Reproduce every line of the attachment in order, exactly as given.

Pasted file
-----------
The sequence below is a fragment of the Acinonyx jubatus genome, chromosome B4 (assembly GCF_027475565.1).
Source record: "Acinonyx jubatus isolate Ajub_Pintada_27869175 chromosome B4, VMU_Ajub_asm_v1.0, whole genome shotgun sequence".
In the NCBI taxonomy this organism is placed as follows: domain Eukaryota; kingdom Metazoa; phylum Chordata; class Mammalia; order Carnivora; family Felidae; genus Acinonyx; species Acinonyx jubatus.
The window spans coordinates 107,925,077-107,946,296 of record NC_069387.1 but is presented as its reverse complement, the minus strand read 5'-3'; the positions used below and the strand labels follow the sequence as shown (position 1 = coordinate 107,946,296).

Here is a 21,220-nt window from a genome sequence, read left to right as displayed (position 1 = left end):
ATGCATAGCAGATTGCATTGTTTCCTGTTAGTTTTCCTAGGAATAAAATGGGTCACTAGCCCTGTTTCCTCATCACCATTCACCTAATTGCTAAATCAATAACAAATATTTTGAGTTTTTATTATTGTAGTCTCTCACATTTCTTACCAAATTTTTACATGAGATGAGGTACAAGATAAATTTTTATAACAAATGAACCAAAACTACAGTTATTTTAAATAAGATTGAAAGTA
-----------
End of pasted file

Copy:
The sequence below is a fragment of the Acinonyx jubatus genome, chromosome B4 (assembly GCF_027475565.1).
Source record: "Acinonyx jubatus isolate Ajub_Pintada_27869175 chromosome B4, VMU_Ajub_asm_v1.0, whole genome shotgun sequence".
In the NCBI taxonomy this organism is placed as follows: domain Eukaryota; kingdom Metazoa; phylum Chordata; class Mammalia; order Carnivora; family Felidae; genus Acinonyx; species Acinonyx jubatus.
The window spans coordinates 107,925,077-107,946,296 of record NC_069387.1 but is presented as its reverse complement, the minus strand read 5'-3'; the positions used below and the strand labels follow the sequence as shown (position 1 = coordinate 107,946,296).

Here is a 21,220-nt window from a genome sequence, read left to right as displayed (position 1 = left end):
ATGCATAGCAGATTGCATTGTTTCCTGTTAGTTTTCCTAGGAATAAAATGGGTCACTAGCCCTGTTTCCTCATCACCATTCACCTAATTGCTAAATCAATAACAAATATTTTGAGTTTTTATTATTGTAGTCTCTCACATTTCTTACCAAATTTTTACATGAGATGAGGTACAAGATAAATTTTTATAACAAATGAACCAAAACTACAGTTATTTTAAATAAGATTGAAAGTA